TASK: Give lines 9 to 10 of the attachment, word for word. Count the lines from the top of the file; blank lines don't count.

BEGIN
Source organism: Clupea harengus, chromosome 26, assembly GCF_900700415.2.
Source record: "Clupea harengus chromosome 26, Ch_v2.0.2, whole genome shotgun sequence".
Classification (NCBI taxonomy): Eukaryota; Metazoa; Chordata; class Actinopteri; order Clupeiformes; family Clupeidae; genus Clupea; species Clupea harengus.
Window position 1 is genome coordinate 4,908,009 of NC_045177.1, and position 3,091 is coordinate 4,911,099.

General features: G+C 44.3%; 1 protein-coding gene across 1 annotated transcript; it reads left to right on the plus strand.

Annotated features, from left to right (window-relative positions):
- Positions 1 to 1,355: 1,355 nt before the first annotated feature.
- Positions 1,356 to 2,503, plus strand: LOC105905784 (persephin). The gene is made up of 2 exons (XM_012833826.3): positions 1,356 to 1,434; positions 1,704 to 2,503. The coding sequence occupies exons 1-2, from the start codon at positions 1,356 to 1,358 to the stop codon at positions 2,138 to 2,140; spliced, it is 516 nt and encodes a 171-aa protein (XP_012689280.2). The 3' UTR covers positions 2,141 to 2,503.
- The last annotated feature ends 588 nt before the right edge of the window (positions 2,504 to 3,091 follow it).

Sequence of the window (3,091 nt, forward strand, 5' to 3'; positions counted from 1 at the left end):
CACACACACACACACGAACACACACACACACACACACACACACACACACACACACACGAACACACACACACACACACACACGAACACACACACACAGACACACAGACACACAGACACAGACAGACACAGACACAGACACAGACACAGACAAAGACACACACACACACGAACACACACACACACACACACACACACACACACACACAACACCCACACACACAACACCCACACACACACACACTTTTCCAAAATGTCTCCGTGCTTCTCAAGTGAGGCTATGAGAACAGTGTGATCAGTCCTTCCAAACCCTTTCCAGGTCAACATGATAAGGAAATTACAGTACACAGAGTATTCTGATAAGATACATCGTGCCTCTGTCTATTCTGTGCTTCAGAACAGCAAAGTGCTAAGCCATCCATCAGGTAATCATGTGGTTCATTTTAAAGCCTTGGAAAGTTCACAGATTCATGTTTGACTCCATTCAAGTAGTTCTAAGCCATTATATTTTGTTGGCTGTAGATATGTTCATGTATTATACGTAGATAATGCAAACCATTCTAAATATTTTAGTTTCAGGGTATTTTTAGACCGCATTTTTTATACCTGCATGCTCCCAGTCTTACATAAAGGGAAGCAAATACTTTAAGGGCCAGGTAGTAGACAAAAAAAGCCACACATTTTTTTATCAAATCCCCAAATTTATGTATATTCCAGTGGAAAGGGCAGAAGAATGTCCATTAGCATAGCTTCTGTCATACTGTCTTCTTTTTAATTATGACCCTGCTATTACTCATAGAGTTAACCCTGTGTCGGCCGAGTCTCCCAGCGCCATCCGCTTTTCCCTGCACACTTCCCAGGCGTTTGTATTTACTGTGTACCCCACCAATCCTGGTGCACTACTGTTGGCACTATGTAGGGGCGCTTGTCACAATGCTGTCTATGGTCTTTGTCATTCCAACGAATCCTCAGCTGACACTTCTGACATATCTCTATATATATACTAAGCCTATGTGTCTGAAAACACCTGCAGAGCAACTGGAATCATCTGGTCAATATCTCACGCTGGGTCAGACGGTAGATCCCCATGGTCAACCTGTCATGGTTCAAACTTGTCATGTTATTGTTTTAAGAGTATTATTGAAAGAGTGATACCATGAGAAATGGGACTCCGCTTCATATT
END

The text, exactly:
- The last annotated feature ends 588 nt before the right edge of the window (positions 2,504 to 3,091 follow it).

Sequence of the window (3,091 nt, forward strand, 5' to 3'; positions counted from 1 at the left end):